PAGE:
Dare To Live Without Limits

Bryan Golden

Problem solving calls for some creative thinking

Everyone has problems and all problems have solutions. The challenge lies in finding the appropriate solution for each problem. Some problems may appear unsolvable and leave you feeling overwhelmed. But you can rest assured that there is always a solution. Additionally, effective problem solving techniques can be learned.
Yet not everyone strives to actively discover the best solution. Some give up and let problems get the best of them. Others take the path of least resistance, embracing the easiest course of action that appears.
Another mistake is taking someone else’s advice without determining its appropriateness to your specific situation. You can make a problem worse by doing the wrong thing and not thinking before you act.
Before a problem can be solved, you must correctly identify exactly what the problem is. Any solution that doesn’t address the root cause will be ineffective and give the illusion that the problem is unsolvable.
Suppose Barbara is unhappy with her job. She is in her third retail job in two years. What should Barbara do? Barbara can’t decide what she needs to do until she figures out exactly what’s the cause of her unhappiness.
Is Barbara in an occupation she doesn’t like? Does she need a more challenging position in the same industry? Does she need more customer contact or less? Are Barbara’s interpersonal skills in need of improvement? Perhaps Barbara wants to be in her own business and will never be satisfied working for someone else.
Each one of the above possibilities has its own specific solution. If Barbara resolves an issue that isn’t the cause of her dissatisfaction, the problem will persist and she will get more frustrated and discouraged.
So the initial step to problem solving is correctly identifying the actual basis of your dilemma. Once this is done, you have taken a major step to finding a solution. Problems don’t have to be solved in one step. Breaking an issue down into multiple steps makes it manageable.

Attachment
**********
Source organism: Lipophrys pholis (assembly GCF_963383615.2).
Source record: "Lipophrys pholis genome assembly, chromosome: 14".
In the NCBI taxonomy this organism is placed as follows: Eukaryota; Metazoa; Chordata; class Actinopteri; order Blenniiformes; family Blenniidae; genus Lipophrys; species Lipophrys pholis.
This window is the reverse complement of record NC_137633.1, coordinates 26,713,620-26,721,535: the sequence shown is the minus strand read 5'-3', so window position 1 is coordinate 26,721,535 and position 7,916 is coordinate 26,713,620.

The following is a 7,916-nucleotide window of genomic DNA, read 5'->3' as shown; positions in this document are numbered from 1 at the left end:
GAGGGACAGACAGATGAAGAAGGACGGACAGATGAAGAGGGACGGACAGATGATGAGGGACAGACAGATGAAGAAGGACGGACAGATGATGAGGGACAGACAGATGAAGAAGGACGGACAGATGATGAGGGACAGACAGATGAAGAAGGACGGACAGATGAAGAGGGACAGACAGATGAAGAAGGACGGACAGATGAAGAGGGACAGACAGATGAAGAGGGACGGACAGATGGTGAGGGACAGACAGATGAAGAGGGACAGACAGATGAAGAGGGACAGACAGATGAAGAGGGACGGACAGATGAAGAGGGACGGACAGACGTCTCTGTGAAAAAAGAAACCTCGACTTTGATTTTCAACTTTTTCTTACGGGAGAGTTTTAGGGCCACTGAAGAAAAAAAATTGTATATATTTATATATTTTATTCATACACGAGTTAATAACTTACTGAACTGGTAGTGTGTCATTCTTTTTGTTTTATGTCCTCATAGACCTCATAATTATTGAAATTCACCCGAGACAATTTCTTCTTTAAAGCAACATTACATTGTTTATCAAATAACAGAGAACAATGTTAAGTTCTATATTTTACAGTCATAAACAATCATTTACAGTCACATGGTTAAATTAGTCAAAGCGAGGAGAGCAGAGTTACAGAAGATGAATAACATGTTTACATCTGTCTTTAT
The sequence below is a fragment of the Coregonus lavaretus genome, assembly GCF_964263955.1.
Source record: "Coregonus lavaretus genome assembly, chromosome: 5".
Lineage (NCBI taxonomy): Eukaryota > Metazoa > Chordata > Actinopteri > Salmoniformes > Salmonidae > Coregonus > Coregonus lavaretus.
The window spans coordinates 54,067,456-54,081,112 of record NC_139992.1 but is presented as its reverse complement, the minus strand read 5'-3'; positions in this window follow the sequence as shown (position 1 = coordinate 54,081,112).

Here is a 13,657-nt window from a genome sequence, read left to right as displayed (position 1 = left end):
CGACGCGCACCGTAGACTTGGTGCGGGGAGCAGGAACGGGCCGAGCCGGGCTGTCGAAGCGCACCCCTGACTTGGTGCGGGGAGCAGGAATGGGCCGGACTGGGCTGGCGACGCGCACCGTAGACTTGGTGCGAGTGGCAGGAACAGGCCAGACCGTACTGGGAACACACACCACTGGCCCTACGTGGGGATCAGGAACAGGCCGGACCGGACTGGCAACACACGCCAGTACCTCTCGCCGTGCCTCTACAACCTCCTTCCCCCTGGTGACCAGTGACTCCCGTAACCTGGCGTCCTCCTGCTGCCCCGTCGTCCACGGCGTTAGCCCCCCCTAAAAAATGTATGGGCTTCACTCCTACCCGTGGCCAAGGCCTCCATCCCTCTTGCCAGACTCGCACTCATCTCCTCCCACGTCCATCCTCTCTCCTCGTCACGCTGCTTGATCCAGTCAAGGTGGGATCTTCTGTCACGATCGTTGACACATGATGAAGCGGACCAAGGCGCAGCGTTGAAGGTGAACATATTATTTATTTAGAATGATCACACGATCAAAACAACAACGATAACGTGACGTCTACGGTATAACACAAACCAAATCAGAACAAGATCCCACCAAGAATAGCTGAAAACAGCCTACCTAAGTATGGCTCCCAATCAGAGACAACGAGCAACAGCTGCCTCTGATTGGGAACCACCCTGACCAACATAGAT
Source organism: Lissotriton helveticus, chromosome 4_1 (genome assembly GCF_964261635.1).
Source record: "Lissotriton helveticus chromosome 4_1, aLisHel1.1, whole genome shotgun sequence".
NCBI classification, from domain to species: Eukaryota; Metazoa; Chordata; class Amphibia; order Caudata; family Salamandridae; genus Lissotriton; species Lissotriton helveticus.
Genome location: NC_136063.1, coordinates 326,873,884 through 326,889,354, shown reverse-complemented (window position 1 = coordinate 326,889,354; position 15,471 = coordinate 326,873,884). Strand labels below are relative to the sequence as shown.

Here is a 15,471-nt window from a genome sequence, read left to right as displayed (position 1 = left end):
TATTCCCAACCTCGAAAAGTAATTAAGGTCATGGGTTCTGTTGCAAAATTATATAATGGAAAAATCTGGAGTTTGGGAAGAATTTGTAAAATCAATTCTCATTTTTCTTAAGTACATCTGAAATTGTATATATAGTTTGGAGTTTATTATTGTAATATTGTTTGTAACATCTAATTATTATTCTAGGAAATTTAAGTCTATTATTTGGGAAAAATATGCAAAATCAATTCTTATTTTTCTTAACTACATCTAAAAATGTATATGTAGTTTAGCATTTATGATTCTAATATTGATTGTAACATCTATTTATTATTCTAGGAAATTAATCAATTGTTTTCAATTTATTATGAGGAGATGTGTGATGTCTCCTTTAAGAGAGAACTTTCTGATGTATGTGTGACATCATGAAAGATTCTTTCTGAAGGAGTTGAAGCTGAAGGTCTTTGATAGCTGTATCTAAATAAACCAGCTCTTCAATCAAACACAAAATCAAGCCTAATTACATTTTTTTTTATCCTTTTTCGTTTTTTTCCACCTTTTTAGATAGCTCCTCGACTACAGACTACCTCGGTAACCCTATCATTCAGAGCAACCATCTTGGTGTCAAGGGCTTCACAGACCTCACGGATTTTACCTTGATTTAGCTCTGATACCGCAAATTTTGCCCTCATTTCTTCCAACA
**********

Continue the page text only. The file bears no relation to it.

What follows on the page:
A problem can have both short and long term solutions. A short-term solution can provide you with immediate relief whereas the long-term solution thoroughly addresses the root cause of the problem.
Suppose Barbara decides she really doesn’t like working in retail. She’s always enjoyed working with computers and wants to become a programmer, but she has no formal training. Barbara’s long-term solution is to get a job as a programmer.
Her short-term solution is to begin taking courses in programming. Barbara can start doing this part-time while keeping her current job. With this strategy, Barbara will alleviate some of her frustration by taking steps to attain her long-term solution.
When seeking a solution, be creative. Don’t limit yourself to only what you think is possible. Consider every alternative, regardless of how outlandish it may seem. Daydream and create a wish list of solutions. The longer your list, the greater the chance of discovering the ideal one for you.
There is one restriction. A solution may not cause harm to yourself or someone else. To be effective, any solution must be an improvement.
There are circumstances where a short-term solution requires sacrifice to effect a long-term solution. For example, you and your family are living in a cramped apartment but would like to own a home. You have to limit your discretionary spending in order to save enough for a down payment. Any reduction in lifestyle is palatable because it is a short-term action that enables you to realize your long-term solution.
Don’t hide from problems in the hope they will go away. Ignoring problems tends to make them worse. Whenever you face a problem remember that a solution exists. Your challenge is to discover it. Problem solving gets easier the more you do it.

NOW AVAILABLE: "Dare to Live Without Limits," the book. Visit www.BryanGolden.com or your bookstore. Bryan is a management consultant, motivational speaker, author, and adjunct professor. E-mail Bryan at bryan@columnist.com or write him c/o this paper.  2022 Bryan Golden


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